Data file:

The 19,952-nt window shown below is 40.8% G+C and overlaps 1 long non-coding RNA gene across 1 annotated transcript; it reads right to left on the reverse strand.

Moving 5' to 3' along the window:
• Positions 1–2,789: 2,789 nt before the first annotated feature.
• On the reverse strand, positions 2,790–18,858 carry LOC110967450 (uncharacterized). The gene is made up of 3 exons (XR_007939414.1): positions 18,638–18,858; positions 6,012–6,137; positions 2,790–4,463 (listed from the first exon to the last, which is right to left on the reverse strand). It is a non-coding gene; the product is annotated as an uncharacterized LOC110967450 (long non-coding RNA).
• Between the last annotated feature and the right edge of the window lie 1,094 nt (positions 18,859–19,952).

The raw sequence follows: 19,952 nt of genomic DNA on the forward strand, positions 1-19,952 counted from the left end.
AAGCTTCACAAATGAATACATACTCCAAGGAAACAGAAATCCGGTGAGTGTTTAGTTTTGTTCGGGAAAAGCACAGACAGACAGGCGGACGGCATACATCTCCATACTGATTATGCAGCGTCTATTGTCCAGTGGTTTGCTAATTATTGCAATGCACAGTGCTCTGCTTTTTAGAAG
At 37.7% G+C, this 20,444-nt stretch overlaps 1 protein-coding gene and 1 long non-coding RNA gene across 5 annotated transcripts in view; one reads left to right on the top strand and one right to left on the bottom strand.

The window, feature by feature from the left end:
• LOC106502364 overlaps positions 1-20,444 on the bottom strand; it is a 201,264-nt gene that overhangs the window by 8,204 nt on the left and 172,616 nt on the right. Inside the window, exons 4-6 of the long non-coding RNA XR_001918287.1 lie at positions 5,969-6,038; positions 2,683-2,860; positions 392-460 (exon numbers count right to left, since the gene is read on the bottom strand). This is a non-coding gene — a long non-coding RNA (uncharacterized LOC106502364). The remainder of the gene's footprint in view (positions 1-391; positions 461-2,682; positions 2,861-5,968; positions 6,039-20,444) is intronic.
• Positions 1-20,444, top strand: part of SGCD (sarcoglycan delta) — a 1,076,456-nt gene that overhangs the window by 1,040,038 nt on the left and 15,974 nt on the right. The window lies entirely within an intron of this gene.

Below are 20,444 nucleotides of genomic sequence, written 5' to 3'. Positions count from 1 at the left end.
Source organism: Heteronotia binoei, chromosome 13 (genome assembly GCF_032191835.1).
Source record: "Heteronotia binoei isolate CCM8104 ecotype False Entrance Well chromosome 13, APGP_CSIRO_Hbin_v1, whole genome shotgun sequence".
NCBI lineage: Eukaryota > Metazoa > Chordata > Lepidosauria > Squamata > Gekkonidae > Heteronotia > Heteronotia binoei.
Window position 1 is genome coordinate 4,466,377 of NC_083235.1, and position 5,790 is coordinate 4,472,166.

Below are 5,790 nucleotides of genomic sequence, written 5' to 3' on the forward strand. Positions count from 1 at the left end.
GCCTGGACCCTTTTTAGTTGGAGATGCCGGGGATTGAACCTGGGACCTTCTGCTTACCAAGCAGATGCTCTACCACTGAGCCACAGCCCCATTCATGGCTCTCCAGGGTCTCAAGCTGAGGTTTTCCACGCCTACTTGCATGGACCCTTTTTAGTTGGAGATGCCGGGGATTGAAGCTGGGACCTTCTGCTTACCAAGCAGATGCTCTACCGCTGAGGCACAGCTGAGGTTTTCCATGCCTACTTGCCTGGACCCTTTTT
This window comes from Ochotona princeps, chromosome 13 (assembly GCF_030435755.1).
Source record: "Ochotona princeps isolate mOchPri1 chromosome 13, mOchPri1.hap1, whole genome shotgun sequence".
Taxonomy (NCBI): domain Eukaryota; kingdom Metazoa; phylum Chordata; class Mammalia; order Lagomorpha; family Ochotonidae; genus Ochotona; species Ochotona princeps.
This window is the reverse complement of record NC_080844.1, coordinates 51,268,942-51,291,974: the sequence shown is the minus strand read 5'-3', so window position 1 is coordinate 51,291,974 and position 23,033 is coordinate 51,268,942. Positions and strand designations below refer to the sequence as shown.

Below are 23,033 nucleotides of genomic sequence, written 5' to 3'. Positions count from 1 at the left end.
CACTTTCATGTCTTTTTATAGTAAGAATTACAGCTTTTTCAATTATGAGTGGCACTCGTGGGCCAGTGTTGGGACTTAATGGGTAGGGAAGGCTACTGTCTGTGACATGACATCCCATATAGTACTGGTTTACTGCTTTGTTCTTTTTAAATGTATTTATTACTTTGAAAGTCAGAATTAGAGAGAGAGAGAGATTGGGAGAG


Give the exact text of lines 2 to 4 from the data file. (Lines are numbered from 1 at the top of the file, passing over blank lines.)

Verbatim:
Moving 5' to 3' along the window:
• Positions 1–2,789: 2,789 nt before the first annotated feature.
• On the reverse strand, positions 2,790–18,858 carry LOC110967450 (uncharacterized). The gene is made up of 3 exons (XR_007939414.1): positions 18,638–18,858; positions 6,012–6,137; positions 2,790–4,463 (listed from the first exon to the last, which is right to left on the reverse strand). It is a non-coding gene; the product is annotated as an uncharacterized LOC110967450 (long non-coding RNA).